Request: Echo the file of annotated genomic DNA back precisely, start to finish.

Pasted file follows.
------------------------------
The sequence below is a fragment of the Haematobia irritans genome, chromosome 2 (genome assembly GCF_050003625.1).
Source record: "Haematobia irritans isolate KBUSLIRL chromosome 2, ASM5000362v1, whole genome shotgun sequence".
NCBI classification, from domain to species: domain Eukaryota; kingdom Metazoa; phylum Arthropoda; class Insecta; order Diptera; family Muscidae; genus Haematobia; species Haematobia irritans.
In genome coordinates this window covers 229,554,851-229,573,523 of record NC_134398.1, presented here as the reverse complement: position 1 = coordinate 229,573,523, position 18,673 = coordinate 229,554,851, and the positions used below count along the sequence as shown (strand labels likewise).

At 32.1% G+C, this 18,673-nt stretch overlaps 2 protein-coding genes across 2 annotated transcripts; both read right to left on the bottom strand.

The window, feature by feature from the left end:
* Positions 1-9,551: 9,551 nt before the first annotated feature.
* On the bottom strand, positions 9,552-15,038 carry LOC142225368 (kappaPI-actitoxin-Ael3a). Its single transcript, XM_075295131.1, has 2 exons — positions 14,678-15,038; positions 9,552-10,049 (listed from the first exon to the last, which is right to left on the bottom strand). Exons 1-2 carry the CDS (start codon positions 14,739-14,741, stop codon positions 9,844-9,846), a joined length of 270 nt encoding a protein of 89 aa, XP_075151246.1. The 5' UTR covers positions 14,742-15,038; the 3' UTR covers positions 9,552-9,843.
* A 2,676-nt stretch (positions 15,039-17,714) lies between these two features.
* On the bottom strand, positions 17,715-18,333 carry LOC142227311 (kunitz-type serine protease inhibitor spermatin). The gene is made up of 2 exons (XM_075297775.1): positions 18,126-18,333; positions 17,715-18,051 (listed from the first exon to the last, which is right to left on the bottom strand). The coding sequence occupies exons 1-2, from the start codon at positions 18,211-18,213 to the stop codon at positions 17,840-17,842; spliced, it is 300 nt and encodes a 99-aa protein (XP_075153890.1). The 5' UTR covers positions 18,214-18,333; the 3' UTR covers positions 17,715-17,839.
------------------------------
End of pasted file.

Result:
The sequence below is a fragment of the Haematobia irritans genome, chromosome 2 (genome assembly GCF_050003625.1).
Source record: "Haematobia irritans isolate KBUSLIRL chromosome 2, ASM5000362v1, whole genome shotgun sequence".
NCBI classification, from domain to species: domain Eukaryota; kingdom Metazoa; phylum Arthropoda; class Insecta; order Diptera; family Muscidae; genus Haematobia; species Haematobia irritans.
In genome coordinates this window covers 229,554,851-229,573,523 of record NC_134398.1, presented here as the reverse complement: position 1 = coordinate 229,573,523, position 18,673 = coordinate 229,554,851, and the positions used below count along the sequence as shown (strand labels likewise).

At 32.1% G+C, this 18,673-nt stretch overlaps 2 protein-coding genes across 2 annotated transcripts; both read right to left on the bottom strand.

The window, feature by feature from the left end:
* Positions 1-9,551: 9,551 nt before the first annotated feature.
* On the bottom strand, positions 9,552-15,038 carry LOC142225368 (kappaPI-actitoxin-Ael3a). Its single transcript, XM_075295131.1, has 2 exons — positions 14,678-15,038; positions 9,552-10,049 (listed from the first exon to the last, which is right to left on the bottom strand). Exons 1-2 carry the CDS (start codon positions 14,739-14,741, stop codon positions 9,844-9,846), a joined length of 270 nt encoding a protein of 89 aa, XP_075151246.1. The 5' UTR covers positions 14,742-15,038; the 3' UTR covers positions 9,552-9,843.
* A 2,676-nt stretch (positions 15,039-17,714) lies between these two features.
* On the bottom strand, positions 17,715-18,333 carry LOC142227311 (kunitz-type serine protease inhibitor spermatin). The gene is made up of 2 exons (XM_075297775.1): positions 18,126-18,333; positions 17,715-18,051 (listed from the first exon to the last, which is right to left on the bottom strand). The coding sequence occupies exons 1-2, from the start codon at positions 18,211-18,213 to the stop codon at positions 17,840-17,842; spliced, it is 300 nt and encodes a 99-aa protein (XP_075153890.1). The 5' UTR covers positions 18,214-18,333; the 3' UTR covers positions 17,715-17,839.